Exodus 17: 1-7
A story of how God graciously responds to us in the midst of complaints and suffering.
As we read the scriptures in Lent, let us remember we are in a season of turning and a time of practicing spiritual disciplines. Especially those of fasting, prayer, and a deeper focus on almsgiving.
Low and behold, you and I who thought just a few short weeks ago we might enter into a time of giving up something for Lent like chocolate or spirits, or that we might add a few extra prayers during Holy Week or on weekdays, find ourselves plunged into a time of fasting from social interactions and routines, whether we want to or not! And I am sure find ourselves praying for many things, we had not thought to pray for in ways we had not imagined we could.
Lent it seems has come to us, making time, and creating a greater sense of our human frailty and a greater awareness of how little control we really do have over our lives.
In this context, I find myself feeling a lot more sympathetic to those unruly congregates of early Israel, “there was no water for the people to drink”, and a quarrel broke out. I can relate, I felt the murmurs rising in the grocery store when the shelves were empty.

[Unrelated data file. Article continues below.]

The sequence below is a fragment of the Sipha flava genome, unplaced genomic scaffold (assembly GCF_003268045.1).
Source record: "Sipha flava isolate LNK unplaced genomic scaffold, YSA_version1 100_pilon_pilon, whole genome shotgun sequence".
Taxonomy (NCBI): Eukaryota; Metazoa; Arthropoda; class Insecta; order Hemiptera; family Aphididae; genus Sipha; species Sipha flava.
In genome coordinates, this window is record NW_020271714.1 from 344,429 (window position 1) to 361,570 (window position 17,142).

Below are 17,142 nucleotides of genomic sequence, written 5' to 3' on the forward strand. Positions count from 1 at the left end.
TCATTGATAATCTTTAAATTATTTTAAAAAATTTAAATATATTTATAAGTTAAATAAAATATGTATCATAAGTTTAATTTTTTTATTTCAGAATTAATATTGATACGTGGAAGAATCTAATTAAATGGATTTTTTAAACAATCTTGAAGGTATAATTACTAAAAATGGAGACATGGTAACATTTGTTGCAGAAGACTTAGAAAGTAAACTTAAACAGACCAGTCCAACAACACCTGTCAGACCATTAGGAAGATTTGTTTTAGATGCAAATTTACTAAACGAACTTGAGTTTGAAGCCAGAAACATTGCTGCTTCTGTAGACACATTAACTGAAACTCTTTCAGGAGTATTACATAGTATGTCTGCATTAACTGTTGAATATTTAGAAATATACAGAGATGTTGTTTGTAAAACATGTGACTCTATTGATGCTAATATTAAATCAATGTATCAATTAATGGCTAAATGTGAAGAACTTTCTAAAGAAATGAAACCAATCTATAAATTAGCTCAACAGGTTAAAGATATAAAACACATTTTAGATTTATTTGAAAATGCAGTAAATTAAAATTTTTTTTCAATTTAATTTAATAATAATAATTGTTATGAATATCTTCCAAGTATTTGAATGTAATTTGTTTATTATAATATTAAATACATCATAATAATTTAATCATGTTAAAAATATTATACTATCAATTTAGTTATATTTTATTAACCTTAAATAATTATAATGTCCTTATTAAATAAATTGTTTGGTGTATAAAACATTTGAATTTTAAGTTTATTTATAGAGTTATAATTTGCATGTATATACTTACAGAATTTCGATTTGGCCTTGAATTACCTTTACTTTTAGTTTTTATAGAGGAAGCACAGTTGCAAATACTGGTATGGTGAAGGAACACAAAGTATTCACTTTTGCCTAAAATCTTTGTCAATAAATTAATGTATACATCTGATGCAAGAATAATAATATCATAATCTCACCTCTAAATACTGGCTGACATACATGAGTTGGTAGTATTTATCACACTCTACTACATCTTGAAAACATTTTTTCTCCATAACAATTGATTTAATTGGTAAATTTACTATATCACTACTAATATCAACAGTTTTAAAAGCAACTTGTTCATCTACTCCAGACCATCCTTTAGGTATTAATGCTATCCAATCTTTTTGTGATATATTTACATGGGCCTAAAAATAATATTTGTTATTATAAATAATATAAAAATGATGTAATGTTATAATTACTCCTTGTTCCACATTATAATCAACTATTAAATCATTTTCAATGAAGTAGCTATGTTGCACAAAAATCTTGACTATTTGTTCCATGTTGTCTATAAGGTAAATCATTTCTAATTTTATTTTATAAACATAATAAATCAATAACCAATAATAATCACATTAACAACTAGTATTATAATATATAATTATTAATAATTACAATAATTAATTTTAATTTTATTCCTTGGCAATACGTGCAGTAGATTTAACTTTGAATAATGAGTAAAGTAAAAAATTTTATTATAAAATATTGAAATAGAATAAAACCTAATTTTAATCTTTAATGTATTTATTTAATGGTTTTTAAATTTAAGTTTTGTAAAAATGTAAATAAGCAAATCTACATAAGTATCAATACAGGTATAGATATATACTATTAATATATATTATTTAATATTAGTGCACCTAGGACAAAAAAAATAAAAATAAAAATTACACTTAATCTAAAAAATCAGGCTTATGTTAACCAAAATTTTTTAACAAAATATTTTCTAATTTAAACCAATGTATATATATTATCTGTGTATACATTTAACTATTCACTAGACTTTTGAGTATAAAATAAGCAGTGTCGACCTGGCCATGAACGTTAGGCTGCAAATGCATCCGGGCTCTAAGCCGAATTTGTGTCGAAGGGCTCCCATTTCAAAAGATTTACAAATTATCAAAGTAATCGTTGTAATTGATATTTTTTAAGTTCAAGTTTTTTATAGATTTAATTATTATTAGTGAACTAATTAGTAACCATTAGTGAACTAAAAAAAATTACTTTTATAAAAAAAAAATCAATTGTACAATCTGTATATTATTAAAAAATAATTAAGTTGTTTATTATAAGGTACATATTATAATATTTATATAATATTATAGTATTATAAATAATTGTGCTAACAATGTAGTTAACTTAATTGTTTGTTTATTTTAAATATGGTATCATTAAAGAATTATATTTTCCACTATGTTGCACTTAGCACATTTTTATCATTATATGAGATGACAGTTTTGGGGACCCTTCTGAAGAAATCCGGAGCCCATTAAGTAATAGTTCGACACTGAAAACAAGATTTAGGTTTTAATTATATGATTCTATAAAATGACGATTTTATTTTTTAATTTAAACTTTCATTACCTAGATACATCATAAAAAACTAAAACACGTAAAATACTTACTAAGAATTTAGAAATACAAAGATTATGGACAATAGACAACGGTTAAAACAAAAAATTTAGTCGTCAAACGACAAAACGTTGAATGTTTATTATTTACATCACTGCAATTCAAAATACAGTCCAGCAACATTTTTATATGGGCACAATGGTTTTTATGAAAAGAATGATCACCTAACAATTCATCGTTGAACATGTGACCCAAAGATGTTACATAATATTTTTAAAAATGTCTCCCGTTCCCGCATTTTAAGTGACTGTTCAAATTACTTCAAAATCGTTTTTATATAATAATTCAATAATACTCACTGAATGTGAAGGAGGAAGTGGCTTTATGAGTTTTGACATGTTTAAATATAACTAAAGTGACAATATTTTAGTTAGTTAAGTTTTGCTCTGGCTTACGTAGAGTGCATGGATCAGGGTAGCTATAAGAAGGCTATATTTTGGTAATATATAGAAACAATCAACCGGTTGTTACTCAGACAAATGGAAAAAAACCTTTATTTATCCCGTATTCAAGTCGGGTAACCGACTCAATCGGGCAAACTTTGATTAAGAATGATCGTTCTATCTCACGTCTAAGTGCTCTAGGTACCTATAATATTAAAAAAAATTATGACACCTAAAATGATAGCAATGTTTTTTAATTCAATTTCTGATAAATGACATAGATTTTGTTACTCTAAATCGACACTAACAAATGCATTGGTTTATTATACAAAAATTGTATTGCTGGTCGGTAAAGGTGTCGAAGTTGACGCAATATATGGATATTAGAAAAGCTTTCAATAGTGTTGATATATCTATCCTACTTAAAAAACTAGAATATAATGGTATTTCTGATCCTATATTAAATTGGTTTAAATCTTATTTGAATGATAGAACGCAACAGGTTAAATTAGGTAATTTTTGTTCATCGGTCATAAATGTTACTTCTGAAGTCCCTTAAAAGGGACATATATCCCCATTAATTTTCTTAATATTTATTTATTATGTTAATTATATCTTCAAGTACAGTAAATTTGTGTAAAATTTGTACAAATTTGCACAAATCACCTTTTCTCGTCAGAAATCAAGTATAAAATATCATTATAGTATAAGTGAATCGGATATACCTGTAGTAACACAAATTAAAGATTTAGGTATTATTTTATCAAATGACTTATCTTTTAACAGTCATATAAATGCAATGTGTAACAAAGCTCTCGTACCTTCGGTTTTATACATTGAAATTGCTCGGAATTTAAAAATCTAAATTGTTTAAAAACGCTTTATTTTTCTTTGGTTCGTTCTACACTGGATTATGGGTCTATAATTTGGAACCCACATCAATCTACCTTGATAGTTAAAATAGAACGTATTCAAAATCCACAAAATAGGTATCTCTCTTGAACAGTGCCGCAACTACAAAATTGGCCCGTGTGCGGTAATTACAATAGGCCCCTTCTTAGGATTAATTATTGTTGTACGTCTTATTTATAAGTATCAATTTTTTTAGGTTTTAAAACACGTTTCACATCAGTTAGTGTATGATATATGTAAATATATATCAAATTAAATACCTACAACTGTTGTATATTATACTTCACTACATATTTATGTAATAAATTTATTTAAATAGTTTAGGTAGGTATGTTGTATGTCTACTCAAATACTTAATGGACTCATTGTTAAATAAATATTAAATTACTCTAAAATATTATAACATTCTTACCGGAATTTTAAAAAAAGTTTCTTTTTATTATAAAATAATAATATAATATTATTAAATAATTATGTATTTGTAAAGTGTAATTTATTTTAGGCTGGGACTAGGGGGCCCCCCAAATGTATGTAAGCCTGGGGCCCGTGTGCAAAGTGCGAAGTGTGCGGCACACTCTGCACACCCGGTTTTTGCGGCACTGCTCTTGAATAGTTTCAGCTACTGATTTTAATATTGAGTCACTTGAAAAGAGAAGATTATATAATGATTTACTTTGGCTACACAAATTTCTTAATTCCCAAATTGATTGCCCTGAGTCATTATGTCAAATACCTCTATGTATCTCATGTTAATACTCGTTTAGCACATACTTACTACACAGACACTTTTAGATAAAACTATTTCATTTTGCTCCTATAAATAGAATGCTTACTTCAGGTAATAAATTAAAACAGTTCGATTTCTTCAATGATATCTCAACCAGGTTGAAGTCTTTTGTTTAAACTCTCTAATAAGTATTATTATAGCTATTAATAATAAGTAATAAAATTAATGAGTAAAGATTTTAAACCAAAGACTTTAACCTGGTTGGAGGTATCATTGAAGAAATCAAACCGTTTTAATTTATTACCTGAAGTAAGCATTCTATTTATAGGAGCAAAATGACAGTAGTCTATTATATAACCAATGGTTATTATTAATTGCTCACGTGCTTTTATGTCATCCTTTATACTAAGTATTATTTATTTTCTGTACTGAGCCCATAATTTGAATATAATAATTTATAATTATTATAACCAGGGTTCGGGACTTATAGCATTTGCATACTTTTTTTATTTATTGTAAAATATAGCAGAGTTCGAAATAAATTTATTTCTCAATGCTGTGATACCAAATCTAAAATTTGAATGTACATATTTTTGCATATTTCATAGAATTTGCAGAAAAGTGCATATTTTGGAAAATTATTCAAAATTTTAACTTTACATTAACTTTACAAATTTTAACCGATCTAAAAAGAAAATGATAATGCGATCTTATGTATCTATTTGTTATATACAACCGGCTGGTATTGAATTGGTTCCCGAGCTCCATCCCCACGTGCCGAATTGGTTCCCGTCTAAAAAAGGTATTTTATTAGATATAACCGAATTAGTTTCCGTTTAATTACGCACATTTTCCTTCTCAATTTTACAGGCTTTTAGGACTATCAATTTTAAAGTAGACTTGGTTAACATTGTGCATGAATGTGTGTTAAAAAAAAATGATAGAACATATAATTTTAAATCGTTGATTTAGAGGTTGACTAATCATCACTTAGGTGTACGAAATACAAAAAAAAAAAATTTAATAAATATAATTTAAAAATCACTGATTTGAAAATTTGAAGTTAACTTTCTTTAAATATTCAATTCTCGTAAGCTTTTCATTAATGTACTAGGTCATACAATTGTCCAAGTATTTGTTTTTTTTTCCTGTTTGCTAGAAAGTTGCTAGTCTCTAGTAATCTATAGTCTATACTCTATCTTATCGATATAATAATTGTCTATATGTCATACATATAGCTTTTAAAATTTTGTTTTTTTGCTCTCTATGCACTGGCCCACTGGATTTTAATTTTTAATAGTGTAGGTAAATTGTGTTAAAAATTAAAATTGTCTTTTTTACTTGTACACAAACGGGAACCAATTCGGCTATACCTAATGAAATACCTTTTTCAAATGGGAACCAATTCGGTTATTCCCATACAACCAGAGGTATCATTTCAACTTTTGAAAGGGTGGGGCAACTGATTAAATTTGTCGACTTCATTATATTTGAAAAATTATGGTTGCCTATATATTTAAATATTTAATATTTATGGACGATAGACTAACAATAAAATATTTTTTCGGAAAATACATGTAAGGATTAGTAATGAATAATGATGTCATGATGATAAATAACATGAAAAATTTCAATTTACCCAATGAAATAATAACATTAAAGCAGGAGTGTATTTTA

And there was God, leading the people by “the roundabout way of wilderness”. Doing what only God could do, drawing water from the rock. I love the question in vs 7 “Is the Lord among us or not?”. Yes or no? And its invitation to all who read, we who murmur and we who cry out, to tell the improbable story of a God who divines water from rocks in the middle of nowhere. God gives the people what they need, when they need it, even when their attitude and lack of faith turns snarky and undisciplined. Is God not also ready to give us water in whatever desert we find ourselves?
How might water be a metaphor for all of the ways in which God comes to us in a weary and parched time? Name the ways, list the ways, write a prayer of the ways in which God comes to give us water in the desert. Here’s my attempt. I’d love to hear yours. I am indebted to Larry Luna as well for reminding me of the grace of water in a dry place.
Peace my friends.
I give thanks to you O Lord, for the gifts of engineers, water authorities, and plumbers. All of those who protect, conserve and help us care for the water we have. I give thanks that I have a water tap in my home. Thankful that I am able to wash my hands.
I pray for all of those who are without clean water: those in refugee camps around the world; people in places whose water contains lead and contaminants that are not safe.
Stir up in us your Holy Spirit that gushes forth in life giving ways. Help us who murmur, to receive the gifts You give with grateful hearts. And turn our hearts toward others, that we may serve the common good through sharing Your good gifts of creation by conservation, almsgiving that seeks to provide safe drinking water to people near and far. May we live as people who trust your abundance and risk your grace in the world. Amen.
-- Pastor Kelly Giese